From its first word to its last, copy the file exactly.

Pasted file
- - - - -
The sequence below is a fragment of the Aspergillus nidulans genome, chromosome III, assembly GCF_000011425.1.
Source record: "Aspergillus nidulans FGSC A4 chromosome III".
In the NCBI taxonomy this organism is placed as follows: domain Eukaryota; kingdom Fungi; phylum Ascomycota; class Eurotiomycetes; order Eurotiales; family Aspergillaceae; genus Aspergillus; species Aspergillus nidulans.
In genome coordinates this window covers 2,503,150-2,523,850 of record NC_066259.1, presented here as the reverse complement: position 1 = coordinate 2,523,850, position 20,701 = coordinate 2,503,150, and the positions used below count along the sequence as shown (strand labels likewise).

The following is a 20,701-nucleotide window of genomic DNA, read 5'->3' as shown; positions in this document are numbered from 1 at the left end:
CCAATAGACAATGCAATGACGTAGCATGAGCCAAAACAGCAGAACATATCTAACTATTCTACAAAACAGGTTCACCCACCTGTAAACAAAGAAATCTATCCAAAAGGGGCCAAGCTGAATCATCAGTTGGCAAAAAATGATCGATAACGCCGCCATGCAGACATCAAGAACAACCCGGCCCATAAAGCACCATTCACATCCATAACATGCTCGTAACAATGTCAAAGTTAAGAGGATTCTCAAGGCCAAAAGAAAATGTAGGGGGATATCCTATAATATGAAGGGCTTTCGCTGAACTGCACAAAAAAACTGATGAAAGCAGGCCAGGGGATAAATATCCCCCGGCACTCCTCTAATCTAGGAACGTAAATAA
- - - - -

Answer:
The sequence below is a fragment of the Aspergillus nidulans genome, chromosome III, assembly GCF_000011425.1.
Source record: "Aspergillus nidulans FGSC A4 chromosome III".
In the NCBI taxonomy this organism is placed as follows: domain Eukaryota; kingdom Fungi; phylum Ascomycota; class Eurotiomycetes; order Eurotiales; family Aspergillaceae; genus Aspergillus; species Aspergillus nidulans.
In genome coordinates this window covers 2,503,150-2,523,850 of record NC_066259.1, presented here as the reverse complement: position 1 = coordinate 2,523,850, position 20,701 = coordinate 2,503,150, and the positions used below count along the sequence as shown (strand labels likewise).

The following is a 20,701-nucleotide window of genomic DNA, read 5'->3' as shown; positions in this document are numbered from 1 at the left end:
CCAATAGACAATGCAATGACGTAGCATGAGCCAAAACAGCAGAACATATCTAACTATTCTACAAAACAGGTTCACCCACCTGTAAACAAAGAAATCTATCCAAAAGGGGCCAAGCTGAATCATCAGTTGGCAAAAAATGATCGATAACGCCGCCATGCAGACATCAAGAACAACCCGGCCCATAAAGCACCATTCACATCCATAACATGCTCGTAACAATGTCAAAGTTAAGAGGATTCTCAAGGCCAAAAGAAAATGTAGGGGGATATCCTATAATATGAAGGGCTTTCGCTGAACTGCACAAAAAAACTGATGAAAGCAGGCCAGGGGATAAATATCCCCCGGCACTCCTCTAATCTAGGAACGTAAATAA